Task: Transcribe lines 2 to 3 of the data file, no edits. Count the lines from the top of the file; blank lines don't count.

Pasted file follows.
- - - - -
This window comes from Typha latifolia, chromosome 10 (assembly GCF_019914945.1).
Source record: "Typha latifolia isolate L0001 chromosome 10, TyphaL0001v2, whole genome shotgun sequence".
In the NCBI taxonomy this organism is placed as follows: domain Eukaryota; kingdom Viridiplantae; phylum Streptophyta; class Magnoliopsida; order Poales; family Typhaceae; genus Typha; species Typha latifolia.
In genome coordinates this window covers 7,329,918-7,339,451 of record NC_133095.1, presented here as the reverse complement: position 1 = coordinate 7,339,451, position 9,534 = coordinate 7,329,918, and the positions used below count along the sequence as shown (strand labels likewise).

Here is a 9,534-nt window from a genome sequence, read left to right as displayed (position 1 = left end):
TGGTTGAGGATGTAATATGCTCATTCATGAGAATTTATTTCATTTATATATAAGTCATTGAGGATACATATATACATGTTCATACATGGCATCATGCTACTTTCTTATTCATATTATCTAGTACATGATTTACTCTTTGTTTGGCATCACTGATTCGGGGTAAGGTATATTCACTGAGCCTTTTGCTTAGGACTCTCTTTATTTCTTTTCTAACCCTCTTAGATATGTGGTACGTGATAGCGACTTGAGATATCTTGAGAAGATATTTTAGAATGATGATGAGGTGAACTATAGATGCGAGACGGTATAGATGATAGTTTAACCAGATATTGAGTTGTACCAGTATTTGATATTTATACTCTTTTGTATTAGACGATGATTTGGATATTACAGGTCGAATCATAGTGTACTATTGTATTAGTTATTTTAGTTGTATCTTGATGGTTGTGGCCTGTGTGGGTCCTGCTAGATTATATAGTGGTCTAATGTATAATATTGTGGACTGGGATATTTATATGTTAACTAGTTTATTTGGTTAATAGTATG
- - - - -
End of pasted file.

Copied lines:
Source record: "Typha latifolia isolate L0001 chromosome 10, TyphaL0001v2, whole genome shotgun sequence".
In the NCBI taxonomy this organism is placed as follows: domain Eukaryota; kingdom Viridiplantae; phylum Streptophyta; class Magnoliopsida; order Poales; family Typhaceae; genus Typha; species Typha latifolia.